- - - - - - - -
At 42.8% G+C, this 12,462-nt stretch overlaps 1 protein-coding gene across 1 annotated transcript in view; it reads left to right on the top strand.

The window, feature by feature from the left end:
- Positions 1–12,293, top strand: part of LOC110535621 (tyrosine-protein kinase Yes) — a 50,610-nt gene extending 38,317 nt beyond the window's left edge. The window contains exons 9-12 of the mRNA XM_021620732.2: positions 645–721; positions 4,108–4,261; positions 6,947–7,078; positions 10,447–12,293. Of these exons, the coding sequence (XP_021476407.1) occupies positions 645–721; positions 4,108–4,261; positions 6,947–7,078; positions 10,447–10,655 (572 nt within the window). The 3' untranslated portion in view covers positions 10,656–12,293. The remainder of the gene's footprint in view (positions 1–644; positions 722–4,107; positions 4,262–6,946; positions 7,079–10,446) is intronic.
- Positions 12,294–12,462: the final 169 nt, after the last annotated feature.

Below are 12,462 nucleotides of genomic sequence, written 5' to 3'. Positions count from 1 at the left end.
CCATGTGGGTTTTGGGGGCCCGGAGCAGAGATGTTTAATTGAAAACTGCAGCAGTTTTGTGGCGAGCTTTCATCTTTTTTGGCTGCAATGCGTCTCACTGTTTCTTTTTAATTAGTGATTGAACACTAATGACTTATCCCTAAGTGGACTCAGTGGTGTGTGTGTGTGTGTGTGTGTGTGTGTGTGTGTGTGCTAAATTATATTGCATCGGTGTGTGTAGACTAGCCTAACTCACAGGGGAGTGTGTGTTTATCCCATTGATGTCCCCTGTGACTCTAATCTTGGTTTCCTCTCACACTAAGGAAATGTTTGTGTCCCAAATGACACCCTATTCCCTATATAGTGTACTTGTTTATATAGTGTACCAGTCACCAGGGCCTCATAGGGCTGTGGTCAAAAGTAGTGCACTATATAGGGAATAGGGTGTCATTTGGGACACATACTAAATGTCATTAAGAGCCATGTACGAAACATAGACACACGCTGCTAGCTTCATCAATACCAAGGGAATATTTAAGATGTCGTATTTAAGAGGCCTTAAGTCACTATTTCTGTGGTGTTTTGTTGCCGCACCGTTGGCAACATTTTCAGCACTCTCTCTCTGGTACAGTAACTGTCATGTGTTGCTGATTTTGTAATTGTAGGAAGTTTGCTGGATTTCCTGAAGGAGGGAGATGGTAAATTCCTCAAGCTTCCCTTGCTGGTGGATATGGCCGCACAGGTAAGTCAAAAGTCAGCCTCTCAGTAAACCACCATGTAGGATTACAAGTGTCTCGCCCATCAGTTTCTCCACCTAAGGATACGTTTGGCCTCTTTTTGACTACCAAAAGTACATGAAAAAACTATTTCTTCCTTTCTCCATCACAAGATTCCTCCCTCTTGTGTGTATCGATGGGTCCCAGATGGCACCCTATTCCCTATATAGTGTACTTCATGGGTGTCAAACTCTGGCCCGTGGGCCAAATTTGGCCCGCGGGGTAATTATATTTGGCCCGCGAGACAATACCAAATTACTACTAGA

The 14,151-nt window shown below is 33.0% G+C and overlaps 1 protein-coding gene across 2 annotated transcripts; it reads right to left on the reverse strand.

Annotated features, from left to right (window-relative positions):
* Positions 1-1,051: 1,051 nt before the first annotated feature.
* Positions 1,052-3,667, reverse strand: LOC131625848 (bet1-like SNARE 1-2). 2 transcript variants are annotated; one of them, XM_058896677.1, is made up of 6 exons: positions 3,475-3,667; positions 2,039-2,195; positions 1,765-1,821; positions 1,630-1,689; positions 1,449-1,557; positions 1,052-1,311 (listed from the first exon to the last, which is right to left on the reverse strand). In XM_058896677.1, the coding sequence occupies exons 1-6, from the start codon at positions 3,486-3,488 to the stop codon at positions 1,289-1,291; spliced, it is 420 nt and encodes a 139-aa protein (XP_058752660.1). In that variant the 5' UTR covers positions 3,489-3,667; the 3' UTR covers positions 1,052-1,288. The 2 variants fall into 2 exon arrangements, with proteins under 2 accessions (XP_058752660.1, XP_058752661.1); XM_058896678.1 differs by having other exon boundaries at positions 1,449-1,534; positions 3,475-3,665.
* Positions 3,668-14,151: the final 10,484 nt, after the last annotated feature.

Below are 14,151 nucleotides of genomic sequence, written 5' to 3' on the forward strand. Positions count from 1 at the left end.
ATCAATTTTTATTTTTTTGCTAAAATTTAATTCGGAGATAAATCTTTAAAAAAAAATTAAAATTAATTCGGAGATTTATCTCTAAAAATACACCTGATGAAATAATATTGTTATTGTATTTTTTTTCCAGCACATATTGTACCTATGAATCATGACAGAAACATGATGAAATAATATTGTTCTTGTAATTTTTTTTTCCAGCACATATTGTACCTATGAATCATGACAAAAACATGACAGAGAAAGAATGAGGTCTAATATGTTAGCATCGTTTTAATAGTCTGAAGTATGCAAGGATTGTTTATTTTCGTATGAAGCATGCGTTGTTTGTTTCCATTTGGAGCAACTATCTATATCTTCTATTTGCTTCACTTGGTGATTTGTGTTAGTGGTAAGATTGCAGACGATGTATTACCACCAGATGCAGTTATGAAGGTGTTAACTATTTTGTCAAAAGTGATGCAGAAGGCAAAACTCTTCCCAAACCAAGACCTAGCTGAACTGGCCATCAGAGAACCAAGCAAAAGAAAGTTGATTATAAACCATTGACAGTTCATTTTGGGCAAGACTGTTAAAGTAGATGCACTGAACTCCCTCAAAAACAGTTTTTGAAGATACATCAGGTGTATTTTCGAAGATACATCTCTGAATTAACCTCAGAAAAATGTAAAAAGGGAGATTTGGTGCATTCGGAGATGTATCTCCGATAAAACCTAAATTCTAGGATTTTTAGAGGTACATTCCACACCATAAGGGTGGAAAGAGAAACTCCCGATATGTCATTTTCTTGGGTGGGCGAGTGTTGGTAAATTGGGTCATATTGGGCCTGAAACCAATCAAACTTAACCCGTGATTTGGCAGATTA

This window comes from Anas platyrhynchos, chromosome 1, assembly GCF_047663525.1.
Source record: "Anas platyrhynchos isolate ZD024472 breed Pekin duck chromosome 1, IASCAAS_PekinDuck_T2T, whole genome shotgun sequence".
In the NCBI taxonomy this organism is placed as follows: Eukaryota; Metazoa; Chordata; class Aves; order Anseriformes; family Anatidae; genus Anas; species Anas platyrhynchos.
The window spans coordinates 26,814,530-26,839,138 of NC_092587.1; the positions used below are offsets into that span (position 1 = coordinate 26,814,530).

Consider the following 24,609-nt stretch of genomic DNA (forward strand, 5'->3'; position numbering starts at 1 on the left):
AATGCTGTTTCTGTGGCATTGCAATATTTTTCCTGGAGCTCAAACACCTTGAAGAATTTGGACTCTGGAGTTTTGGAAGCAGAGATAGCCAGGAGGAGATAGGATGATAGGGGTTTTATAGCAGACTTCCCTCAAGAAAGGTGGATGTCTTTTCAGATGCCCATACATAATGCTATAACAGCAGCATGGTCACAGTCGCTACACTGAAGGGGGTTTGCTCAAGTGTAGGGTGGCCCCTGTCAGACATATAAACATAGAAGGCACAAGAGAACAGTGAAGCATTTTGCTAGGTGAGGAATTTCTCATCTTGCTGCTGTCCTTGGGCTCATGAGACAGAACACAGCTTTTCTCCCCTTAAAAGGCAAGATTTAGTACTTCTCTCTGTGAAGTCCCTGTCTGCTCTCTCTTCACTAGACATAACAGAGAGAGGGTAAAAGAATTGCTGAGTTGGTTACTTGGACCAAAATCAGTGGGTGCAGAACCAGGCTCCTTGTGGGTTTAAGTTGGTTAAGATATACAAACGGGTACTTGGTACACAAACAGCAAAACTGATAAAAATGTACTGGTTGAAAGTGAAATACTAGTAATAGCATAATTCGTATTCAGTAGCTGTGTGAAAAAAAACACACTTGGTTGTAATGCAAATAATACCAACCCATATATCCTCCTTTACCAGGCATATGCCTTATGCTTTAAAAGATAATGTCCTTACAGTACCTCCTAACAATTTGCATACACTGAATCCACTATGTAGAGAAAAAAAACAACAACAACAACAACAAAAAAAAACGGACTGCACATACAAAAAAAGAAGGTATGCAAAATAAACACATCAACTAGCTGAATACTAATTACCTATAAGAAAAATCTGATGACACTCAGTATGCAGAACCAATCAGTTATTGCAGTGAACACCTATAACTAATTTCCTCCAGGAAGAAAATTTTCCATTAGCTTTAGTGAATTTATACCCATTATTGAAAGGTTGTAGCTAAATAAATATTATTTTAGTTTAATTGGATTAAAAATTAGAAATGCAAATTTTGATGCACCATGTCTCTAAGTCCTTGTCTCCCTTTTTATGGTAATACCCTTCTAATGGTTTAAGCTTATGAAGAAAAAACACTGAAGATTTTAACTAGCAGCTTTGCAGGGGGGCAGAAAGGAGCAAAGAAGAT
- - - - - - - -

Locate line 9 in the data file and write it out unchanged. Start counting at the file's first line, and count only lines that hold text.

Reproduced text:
* Positions 1-1,051: 1,051 nt before the first annotated feature.